With its critical launch of the BlackBerry 10 ecosystem scheduled for the end of January, Research In Motion received some good news this week. Several of the top U.S. mobile
carriers have already announced support for RIM's new BlackBerry devices, and, RIM said Thursday it is working with more than 150 carriers worldwide.
Three announced carriers -- Verizon Wireless, AT&T and T-Mobile USA -- will be essential partners in RIM's comeback effort. In addition, Sprint spokesperson Mark Elliott contacted us with word that Sprint also plans to bring the BlackBerry 10 to customers later this year, with more details soon to come.
Lowell McAdam, chief executive at Verizon Communications, recently told Reuters news service that his company is "hopeful" about the quality of the BB10 devices, while T-Mobile USA Chief Executive John Legere said his company is "extremely optimistic that it's going to be a successful product." Legere said T-Mobile's business customers are "extremely interested in it."
Six Phones this Year
RIM has indicated that at least two new BB10 phones will accompany the launch presentation on Jan. 30. Earlier this week, Chief Marketing Officer Frank Boulben told news media that at least six BB10 phones total will be released this year, at a range of price points.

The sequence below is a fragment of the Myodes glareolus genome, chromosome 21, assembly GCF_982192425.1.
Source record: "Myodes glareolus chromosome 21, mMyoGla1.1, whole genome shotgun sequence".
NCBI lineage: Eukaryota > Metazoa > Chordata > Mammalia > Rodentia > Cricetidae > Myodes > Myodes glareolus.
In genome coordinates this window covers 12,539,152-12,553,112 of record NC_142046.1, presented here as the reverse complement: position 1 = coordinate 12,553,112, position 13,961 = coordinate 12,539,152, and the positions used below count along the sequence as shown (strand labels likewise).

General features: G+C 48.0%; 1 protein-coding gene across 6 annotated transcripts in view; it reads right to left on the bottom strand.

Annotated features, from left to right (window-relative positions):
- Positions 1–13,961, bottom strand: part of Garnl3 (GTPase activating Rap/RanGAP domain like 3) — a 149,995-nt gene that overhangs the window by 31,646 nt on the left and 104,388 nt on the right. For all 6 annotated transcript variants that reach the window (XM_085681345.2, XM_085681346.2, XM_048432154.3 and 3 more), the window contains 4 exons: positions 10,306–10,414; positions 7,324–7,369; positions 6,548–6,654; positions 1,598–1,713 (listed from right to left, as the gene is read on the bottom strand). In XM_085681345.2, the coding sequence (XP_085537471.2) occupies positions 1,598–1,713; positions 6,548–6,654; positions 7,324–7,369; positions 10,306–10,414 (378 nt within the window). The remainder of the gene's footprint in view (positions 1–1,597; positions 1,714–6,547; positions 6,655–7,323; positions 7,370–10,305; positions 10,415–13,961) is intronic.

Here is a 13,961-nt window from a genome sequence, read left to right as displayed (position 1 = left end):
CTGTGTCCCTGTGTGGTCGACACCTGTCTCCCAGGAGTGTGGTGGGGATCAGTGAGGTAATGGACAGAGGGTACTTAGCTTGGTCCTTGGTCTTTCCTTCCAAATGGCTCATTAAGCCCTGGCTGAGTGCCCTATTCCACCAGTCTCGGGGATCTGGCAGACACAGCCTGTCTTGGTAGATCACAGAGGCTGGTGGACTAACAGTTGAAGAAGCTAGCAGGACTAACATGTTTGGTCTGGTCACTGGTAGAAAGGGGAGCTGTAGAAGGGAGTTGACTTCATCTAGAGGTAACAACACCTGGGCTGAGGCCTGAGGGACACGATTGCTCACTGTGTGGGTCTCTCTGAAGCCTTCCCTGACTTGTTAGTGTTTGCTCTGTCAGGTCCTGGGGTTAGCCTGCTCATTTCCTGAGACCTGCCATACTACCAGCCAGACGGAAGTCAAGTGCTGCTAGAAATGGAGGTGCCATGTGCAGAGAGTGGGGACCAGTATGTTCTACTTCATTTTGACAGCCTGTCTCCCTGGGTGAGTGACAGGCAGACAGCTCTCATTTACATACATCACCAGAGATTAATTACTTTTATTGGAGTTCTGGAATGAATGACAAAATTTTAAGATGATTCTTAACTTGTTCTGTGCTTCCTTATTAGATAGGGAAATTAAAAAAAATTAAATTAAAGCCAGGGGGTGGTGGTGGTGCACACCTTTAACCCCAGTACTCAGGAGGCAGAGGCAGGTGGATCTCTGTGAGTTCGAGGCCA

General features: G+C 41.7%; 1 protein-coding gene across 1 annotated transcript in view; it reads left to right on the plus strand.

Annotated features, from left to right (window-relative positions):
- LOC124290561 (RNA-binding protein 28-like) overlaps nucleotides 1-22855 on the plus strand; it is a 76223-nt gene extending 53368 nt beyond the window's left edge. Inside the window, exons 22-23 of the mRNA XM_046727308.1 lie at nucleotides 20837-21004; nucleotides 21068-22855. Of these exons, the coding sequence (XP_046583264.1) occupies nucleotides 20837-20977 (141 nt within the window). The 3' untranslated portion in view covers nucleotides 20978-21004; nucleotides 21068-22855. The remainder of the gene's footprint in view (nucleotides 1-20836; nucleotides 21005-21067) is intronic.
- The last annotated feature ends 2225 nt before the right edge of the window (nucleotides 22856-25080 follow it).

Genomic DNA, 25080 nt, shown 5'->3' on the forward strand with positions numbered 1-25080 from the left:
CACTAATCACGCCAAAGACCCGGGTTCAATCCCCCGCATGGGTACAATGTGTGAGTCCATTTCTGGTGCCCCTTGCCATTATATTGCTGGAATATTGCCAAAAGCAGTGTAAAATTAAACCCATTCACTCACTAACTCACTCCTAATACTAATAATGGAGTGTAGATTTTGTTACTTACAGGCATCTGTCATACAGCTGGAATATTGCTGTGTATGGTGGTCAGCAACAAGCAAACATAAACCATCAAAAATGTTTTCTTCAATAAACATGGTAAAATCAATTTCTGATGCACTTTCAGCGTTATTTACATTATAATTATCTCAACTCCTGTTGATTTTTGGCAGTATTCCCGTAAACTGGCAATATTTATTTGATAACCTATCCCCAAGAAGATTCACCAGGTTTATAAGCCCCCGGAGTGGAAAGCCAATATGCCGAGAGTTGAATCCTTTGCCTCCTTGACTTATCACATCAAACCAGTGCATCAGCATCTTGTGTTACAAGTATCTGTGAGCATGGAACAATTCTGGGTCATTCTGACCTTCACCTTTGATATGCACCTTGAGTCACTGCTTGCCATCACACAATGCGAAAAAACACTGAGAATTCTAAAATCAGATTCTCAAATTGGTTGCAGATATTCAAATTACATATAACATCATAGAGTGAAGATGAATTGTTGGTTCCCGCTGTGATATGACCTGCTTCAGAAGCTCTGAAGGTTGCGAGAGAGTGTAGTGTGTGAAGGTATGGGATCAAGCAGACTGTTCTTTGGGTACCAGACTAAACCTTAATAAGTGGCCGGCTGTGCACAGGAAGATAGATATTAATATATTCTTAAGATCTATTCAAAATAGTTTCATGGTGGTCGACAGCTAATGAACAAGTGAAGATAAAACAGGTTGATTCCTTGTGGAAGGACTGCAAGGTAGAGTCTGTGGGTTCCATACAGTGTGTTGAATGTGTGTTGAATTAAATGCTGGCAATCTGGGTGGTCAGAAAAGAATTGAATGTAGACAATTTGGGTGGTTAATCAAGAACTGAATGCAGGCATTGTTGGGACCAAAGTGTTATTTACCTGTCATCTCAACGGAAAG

Last week, the company raised some eyebrows when it and T-Mobile announced that the new BlackBerry Curve 9315 would be released on Jan. 23, one week before the big BB10 launch. Some observers judged the announcement as verification that the company intends to keep its BlackBerry 7 platform around, and that the new BB10 devices will, at least at first, not include low-end devices like the Curve 9315.
This view is supported by statements made by RIM CEO Thorsten Heins during the annual shareholders' meeting in July. He noted the success his company has had in emerging markets with such low-end BlackBerry 7 devices as the Curve. He added that BB10 will begin with high-end devices, but that the BB7 platform would stay alive until a "full portfolio" of devices was released for the new platform.
Market Share: 7.3 Percent
The turnaround in the company's fortunes, if it comes, will not be a moment too soon. The company's current U.S. market share, according to market researcher comScore, is 7.3 percent and dropping, down 9.3 percent from November of 2011. In December, the company said it scored an unwanted first -- losing a million users in a single quarter.
The last few months have seen a variety of efforts by RIM to stem its erosion. In December, for instance, it announced the launch of the BB10 Tech Review program, under which 120 selected enterprise and governmental customers began beta testing a limited number of pre-production touchscreen BB10 smartphones, using RIM's new enterprise mobility management solution, BB Enterprise Service 10.
Also in December, it released the gold version of its software development kit and introduced an incentive effort, the BB 10 Ready Program, designed to encourage businesses to switch to the new BlackBerry smartphones.
RIM has received FIPS 140-2 security certification for BB10, the first time a RIM product has been so certified prior to its release. It means that U.S. government agencies can start using the devices as soon as they are on the market.